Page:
It’s difficult, now, to decide whether it was petty, worth eight years of running with herself, without her family. An oak desk seems petty. She could have bought a new desk, filled new journals, lured more love, loved more notes.
And she did. But, it was several desks later and she had already run.
Before several desks later there were several desks before. She was accustomed to moving. She didn’t run; she just happened to move. And when she moved, she lived. And when she lived, she filled desks.
These desks were nice and necessary. But when she came home, to her parents’ home, her childhood home, she came home to the only desk that mattered. A large Midwestern family with large Midwestern hoarding complexes kept this childhood home full of stuff. But the stuff was only stuff to everyone else. Her desk, no matter how it reeked of cat piss, in a room of flowing and rotating crap, was everything. And everything that mattered was in it.
This particular visit home she lost it. She’d lost her desk. And as she searched and as she screamed and as she sifted through everything that mattered in nowhere it belonged, she lost herself.
She had fluttered down the furry stairs, aged and matted into something like deflated popcorn, and automatically reached out for the brass ring of the longest and flattest of the four drawers. It wasn’t there and neither was the desk, in its prime real estate just outside the dressing room. Instead, only dead carpet and a hastily tossed, gawking, picnic cooler remained. Its flipped lid was as sloppy as the crime, leaving the cooler’s dopey mouth half ajar, flashing a glimpse of its idiotic tongue, an old t-shirt. It was no place for a shirt and no place for a cooler.
It was a place for her desk.
They’d saved ‘everything that mattered’. The terrified contents ripped from their soiled oak nooks and piled, insulted, into a sterile plastic tub, the desk tossed out. And in a final act, her desk’s guts, in their new plastic prison, were tucked away. In the deep basement britches of the awkwardly long house, surrounded by tubs of similar fates, lived her everythings. Outside of the dressing room, lived a cooler.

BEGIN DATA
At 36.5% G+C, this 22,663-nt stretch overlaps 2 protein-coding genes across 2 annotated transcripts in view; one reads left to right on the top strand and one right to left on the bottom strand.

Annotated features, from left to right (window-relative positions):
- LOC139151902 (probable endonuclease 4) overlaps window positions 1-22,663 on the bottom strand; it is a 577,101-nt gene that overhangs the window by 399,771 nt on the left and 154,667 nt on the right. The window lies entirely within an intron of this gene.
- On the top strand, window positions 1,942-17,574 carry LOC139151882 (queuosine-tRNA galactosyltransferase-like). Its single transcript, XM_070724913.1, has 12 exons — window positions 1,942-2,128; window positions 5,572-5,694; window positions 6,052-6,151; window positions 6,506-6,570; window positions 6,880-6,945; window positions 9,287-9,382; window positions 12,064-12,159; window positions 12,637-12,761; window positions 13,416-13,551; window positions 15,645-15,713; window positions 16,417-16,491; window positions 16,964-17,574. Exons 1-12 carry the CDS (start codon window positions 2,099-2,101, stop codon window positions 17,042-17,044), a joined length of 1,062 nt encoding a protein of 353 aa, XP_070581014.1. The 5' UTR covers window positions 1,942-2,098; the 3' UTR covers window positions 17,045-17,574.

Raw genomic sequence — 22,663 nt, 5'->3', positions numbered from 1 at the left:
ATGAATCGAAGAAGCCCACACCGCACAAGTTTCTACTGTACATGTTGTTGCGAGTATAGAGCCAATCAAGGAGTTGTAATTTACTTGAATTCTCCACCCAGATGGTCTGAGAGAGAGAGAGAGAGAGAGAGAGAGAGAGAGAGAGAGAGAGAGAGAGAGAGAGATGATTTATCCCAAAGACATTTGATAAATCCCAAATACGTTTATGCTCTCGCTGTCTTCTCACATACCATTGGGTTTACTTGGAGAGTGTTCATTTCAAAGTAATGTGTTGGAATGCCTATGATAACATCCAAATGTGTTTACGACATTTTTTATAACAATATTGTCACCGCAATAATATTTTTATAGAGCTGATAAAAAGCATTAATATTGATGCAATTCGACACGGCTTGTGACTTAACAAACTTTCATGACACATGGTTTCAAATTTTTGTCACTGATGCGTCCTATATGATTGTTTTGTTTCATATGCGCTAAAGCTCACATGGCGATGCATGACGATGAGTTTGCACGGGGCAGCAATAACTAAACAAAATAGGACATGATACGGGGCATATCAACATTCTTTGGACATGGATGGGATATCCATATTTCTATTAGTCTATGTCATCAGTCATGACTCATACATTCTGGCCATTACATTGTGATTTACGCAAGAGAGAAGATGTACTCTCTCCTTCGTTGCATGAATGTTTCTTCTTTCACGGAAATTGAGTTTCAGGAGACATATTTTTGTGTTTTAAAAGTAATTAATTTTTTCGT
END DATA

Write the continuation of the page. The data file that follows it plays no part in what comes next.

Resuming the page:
Back in the stack of nothings and everythings, all walled in plastic, she stayed. Not in the landfill, with her precious desk in one of its four precious drawers in any of their four precious nooks. Not in the desk’s barren plot outside the dressing room. But in the basement, with tubs and journals and lids, she stayed. No matter where she ran, no matter where she moved. She stayed. No matter where she stayed, she filled desks.
And so, several desks later, tired, full and forgetful, her body limped home and tiptoed down the same lumpy stairs perhaps towards tubs and journals and lids. She did not know. And as she stepped over a rectangle of freshly sprouted carpet, she clipped an absurd cooler, knocking its mouth clear off. She peered inside and waved.
She was in it all along.
About the Author:
Jhaki is an accidental teacher by trade and an artist and writer by otherwise. Her birthplace in the Midwest was a conservative start to a life of wander. She’s recently settled down and commutes between Sweden and South Dakota. Her artwork and stories appear in Metazen, Bartleby Snopes, Weave Magazine, Number Eleven, and elsewhere. Her artwork and a complete list of publications can be found at http://www.jhakijhaki.com.